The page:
look at a few key themes. the first is how the heck did we get here? how did we get from best use to hate tweets to plane and the current statement of the bilateral relationship mean for the prospects of this agreement and i hope to draw on each of their expertise on where things were and where things are going. we're also going to talk briefly about the prospects for passing this thing, what are going to be the holdups, and what are the odds. so i think we'll start with ambassador blanchard. you were appointed ambassador in 1993. you were witness to the run-up to this thing. and you played a role in its eventual implementation. so where did things stand at that time, and how has it developed since then and what lessons can we learn from that long trajectory? >> thank you, emily. thank you for doing this. i want to mention mike kergen,
michael kergen, former canadian ambassador to the u.s. who is also here, he is here to keep us honest, he's in a later part of the program but he did remind me of something that happened recently which is the passing of former canadian ambassador to the u.s. michael wilson, and i think we all worked with mike, and wish his family and friends the very, very best. he was a wonderful public servant. and a good friend of the united states. so having said that, yes, i was back, both gordon and i were both working on the campaign for bill clinton in 1992, when bill clinton actually came to michigan and said he was going to support nafta, which made him frankly look like an incredibly courageous politician. he also said he would like some additional side agreements on environment and labor. which eventually were negotiated after the deal had been signed by president h.w. bush and brian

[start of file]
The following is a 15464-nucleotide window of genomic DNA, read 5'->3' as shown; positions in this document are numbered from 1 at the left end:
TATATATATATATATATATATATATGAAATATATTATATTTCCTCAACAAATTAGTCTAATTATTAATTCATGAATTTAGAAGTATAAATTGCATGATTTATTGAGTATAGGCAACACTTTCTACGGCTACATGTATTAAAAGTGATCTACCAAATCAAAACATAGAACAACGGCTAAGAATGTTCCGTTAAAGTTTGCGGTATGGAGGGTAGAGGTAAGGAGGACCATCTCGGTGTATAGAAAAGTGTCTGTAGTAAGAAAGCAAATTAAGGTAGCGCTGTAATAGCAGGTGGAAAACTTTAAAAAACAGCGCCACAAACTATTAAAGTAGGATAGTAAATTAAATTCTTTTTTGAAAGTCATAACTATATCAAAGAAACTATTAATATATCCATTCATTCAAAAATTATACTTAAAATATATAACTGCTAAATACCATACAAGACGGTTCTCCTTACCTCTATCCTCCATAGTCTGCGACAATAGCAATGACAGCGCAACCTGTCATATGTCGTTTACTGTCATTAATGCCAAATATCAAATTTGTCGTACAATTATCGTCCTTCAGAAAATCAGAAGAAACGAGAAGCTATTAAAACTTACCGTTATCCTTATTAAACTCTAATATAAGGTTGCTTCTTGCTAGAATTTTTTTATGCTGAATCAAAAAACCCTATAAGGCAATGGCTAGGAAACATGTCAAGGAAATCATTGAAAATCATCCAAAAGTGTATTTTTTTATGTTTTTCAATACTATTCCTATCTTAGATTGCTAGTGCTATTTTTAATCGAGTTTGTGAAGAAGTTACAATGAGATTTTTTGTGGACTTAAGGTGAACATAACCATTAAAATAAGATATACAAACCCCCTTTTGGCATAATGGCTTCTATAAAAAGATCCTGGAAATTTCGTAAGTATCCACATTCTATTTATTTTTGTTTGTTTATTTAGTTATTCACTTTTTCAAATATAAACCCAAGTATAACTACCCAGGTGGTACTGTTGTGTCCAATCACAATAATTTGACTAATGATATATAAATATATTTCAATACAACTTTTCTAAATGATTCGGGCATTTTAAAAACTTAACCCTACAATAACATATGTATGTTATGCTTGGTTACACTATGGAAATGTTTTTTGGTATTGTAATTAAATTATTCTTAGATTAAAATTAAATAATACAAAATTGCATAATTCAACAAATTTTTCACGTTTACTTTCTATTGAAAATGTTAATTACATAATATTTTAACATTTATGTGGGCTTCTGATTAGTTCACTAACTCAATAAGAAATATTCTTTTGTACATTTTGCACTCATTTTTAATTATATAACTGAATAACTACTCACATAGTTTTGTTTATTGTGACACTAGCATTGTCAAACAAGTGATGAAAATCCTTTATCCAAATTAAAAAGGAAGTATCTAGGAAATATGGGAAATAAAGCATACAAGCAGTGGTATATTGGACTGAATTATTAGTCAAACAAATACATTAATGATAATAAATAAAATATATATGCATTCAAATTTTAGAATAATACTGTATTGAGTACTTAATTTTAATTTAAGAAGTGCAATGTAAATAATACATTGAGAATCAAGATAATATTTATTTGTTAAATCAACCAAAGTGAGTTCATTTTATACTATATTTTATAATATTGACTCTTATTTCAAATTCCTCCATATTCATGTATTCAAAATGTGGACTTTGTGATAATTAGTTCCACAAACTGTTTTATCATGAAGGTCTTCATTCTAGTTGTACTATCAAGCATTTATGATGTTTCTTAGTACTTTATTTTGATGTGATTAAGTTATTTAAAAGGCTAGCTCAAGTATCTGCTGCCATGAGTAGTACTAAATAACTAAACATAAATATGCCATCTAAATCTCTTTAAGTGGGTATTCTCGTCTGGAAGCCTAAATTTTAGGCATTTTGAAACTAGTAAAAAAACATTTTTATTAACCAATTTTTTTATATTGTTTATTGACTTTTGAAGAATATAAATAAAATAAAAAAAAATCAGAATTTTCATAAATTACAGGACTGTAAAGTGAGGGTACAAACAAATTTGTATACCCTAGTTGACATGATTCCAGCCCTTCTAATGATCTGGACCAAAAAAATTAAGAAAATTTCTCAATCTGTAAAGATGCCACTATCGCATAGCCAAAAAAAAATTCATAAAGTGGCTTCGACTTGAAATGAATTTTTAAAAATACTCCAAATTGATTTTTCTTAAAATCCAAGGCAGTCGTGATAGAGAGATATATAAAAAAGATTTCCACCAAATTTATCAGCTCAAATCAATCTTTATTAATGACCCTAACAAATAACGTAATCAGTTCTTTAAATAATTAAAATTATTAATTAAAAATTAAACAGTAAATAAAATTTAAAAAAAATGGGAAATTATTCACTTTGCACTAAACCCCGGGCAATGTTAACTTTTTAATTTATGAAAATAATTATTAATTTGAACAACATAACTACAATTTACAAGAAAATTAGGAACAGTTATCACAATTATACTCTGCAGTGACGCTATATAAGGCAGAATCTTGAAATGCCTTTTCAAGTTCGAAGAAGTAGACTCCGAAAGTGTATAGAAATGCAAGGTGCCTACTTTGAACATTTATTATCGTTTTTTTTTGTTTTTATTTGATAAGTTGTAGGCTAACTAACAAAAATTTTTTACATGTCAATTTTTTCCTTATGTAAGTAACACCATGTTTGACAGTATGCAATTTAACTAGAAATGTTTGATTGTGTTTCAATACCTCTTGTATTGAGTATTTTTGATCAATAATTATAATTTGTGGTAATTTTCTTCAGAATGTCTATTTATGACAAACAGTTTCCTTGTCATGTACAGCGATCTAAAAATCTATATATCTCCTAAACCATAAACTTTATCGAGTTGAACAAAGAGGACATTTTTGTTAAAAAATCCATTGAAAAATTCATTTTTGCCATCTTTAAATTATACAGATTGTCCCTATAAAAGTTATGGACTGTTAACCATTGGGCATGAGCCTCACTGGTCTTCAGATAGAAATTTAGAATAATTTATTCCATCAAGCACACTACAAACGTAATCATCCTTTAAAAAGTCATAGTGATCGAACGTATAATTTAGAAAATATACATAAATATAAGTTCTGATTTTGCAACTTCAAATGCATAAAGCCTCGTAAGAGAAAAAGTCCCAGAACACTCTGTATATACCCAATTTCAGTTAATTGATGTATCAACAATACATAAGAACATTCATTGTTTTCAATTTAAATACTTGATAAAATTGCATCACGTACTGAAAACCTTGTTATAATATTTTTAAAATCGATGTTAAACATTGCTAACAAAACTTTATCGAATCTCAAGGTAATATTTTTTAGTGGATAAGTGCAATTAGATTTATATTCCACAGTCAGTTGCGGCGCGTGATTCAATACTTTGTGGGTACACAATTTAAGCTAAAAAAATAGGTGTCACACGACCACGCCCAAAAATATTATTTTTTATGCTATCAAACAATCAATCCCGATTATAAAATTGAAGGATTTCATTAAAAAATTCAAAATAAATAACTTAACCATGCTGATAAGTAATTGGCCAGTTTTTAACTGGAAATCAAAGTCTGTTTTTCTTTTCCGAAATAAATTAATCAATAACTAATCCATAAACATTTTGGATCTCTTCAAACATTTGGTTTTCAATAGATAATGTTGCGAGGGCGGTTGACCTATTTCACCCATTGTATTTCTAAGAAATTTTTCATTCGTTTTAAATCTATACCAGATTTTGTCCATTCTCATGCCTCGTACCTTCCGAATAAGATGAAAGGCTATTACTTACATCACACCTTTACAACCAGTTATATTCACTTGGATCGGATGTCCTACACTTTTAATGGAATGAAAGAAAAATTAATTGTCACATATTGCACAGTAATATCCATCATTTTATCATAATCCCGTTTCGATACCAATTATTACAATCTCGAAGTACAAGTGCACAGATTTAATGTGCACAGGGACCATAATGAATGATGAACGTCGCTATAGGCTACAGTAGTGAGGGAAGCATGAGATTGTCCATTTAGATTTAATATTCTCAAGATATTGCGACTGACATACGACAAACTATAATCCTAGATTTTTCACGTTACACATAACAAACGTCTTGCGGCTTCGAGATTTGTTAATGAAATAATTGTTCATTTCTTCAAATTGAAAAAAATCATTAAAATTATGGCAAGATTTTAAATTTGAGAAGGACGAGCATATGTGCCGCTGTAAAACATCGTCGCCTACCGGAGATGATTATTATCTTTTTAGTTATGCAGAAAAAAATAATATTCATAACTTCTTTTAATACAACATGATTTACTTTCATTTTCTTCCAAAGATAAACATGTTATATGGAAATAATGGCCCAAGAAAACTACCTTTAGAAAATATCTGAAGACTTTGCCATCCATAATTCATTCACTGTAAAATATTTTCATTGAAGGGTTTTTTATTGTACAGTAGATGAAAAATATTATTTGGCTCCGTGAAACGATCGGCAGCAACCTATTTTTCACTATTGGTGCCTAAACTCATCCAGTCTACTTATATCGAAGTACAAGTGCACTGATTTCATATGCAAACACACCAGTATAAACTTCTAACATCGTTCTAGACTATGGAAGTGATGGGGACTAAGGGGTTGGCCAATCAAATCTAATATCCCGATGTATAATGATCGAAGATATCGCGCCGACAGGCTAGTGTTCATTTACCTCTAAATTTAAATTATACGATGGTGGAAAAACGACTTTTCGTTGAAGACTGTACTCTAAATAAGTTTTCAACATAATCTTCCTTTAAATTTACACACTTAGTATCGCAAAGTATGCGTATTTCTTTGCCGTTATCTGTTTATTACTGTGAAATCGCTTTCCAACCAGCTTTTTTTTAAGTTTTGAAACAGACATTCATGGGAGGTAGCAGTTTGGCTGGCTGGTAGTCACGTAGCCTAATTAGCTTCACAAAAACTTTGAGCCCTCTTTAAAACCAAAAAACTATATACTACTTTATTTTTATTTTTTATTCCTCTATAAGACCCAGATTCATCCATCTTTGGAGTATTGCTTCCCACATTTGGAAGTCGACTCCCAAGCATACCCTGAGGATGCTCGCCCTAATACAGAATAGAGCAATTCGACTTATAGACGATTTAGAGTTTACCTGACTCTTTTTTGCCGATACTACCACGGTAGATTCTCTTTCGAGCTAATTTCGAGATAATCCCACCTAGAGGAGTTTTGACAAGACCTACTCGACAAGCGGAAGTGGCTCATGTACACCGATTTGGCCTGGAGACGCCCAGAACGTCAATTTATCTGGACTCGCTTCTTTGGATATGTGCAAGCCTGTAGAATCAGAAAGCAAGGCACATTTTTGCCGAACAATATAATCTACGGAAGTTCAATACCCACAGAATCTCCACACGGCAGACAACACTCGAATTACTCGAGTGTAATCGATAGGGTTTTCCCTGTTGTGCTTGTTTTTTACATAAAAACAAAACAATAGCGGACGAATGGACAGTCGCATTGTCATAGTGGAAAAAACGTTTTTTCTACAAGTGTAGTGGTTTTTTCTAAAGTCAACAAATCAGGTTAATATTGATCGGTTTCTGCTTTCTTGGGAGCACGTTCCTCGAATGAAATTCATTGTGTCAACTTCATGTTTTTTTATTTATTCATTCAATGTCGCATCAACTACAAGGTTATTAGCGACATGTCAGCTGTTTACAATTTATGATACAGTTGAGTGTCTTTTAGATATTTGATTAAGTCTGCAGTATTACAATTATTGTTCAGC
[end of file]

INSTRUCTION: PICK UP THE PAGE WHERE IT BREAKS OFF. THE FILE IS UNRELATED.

mulroney and salinas, so there was a period of time, after president clinton was elected where there was a lot of negotiating and hand wringing on both the canadian and mexican side, and certainly in congress, to add some side panels on environment, labor, and also trade remedies. and the issues then are pretty much the same as now. i might also add that if you switch 17 votes in the house of representatives, nafta would not have passed the house of representatives. so my gut is, it's going to pass this time, but there will be a lot of adjustments. no, i don't think anyone expects the negotiations will be reopened. but there's going to be a period of time between the time the agreement is submitted by ustr and the president to congress, and when it is actually taken up, where adjustments can be made. i see that the democrats are concerned about the patent